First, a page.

California students of the defunct Corinthian Colleges Inc. will receive $51 million in student loan relief, California Attorney General Xavier Becerra said, joining other U.S. attorneys general in the announcement.

The AGs struck the deal alongside the Consumer Financial Protection Bureau, which has accused Corinthian’s former private-loan partner, Oregon-based Aequitas Capital Management Inc., of being a Ponzi scheme. An Oregon bankruptcy judge must give final approval.

That $51 million for California students comes from a total $192 million settlement with Aequitas. Becerra said the $51 million will help about 38,000 Californians who still owe on their loans—some will get complete loan relief, others about 55%.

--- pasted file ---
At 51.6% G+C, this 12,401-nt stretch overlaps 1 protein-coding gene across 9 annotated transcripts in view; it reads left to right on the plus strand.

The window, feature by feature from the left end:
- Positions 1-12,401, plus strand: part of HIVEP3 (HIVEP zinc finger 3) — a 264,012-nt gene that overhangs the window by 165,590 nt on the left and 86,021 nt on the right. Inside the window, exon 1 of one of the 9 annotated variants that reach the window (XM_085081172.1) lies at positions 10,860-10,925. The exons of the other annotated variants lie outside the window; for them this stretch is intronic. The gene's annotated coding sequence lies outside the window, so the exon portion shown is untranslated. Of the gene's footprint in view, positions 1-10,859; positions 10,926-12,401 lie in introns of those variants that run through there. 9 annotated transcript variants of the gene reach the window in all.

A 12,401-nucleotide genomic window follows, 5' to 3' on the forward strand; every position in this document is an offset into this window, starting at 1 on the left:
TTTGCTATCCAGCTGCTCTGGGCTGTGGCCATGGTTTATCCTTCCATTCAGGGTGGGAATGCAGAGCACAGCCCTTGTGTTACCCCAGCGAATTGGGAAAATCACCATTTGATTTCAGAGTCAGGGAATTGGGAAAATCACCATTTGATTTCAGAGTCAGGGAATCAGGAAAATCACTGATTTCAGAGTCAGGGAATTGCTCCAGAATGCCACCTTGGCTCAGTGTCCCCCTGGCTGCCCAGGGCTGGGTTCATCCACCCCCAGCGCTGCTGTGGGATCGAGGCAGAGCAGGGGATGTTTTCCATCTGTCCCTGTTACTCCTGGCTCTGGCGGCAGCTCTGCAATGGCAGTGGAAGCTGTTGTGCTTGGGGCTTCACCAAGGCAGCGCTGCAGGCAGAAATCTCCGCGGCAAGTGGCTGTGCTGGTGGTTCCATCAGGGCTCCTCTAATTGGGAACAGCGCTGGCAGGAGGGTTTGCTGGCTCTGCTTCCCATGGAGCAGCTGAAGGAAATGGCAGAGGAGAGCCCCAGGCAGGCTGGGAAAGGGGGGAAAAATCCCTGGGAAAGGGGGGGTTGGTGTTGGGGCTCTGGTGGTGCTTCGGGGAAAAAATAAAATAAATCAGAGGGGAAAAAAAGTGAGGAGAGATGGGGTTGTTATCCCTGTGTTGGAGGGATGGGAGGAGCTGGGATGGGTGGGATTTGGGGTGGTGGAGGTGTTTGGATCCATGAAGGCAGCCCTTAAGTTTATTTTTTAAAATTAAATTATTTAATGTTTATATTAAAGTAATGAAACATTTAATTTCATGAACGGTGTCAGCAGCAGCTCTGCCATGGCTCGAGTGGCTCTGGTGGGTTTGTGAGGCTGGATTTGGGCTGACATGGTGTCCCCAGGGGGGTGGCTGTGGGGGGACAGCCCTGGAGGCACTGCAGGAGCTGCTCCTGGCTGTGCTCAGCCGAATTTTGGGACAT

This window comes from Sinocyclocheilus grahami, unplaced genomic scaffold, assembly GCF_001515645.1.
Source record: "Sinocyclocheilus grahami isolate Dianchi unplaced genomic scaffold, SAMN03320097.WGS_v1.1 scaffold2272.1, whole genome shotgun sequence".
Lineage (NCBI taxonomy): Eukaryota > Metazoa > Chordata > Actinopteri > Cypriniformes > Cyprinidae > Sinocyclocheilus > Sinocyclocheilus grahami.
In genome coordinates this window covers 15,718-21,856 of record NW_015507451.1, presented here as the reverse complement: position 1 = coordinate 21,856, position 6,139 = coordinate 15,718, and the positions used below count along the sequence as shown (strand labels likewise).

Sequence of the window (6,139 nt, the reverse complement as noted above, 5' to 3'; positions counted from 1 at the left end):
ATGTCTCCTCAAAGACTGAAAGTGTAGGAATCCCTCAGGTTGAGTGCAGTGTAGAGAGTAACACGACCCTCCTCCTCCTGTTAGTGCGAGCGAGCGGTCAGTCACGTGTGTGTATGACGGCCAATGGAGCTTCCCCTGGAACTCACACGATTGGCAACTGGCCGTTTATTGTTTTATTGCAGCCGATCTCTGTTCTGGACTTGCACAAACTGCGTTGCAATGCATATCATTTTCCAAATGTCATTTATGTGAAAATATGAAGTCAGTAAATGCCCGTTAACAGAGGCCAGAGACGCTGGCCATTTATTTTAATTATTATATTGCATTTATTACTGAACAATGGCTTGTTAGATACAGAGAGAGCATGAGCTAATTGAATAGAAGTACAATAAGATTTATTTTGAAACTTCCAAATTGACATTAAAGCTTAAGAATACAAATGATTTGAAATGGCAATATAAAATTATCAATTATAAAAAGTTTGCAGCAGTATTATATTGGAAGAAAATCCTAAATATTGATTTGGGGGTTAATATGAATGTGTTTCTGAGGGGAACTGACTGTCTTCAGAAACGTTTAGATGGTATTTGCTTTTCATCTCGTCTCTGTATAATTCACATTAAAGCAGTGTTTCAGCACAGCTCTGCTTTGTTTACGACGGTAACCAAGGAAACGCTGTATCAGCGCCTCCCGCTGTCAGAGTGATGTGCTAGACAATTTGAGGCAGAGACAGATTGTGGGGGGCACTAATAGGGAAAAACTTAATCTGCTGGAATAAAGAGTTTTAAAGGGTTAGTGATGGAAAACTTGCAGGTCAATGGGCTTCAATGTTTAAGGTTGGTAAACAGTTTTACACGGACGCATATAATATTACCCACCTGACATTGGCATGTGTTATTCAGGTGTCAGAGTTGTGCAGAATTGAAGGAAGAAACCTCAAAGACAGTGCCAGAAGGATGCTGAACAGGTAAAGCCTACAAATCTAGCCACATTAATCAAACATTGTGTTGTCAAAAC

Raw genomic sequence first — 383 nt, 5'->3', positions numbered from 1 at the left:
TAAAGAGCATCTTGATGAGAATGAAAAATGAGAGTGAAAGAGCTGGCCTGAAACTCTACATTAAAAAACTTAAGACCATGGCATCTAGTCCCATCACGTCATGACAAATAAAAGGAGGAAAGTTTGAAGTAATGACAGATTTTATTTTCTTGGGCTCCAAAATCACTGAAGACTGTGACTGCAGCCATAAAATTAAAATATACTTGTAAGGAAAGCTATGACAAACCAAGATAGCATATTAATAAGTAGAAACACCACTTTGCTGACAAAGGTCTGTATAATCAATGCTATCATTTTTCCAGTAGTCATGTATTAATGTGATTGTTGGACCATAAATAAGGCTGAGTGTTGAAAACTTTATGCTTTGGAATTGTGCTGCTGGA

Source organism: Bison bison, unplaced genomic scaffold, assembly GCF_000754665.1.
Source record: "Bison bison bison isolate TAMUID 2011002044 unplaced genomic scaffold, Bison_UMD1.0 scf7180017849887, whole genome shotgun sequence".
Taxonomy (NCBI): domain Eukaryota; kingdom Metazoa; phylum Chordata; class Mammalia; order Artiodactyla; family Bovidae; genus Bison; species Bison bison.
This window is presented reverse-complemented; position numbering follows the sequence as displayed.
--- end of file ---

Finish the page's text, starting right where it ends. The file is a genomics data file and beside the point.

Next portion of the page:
Most students had their government or Federal loans through Corinthian. Becerra said his office has “urged the U.S. Department of Education to expedite federal loan forgiveness for Corinthian Colleges students.”

Corinthian was based in Santa Ana and at one time ran 118 vocational and technical schools with 110,000 students in the U.S. and Canada. It had a market value in 2003 of $4 billion.

Federal investigators ultimately accused Corinthian of misleading students about the rate at which graduates found jobs. Corinthian shut down its campuses in 2015.

Corinthian in March 2016 was ordered by a San Francisco Superior Court to pay $820 million in restitution to students and $350 million in civil penalties in a judgment that said its practices violated state law.

The company filed for bankruptcy protection in May 2015 with assets of about $19 million and liabilities of about $143 million.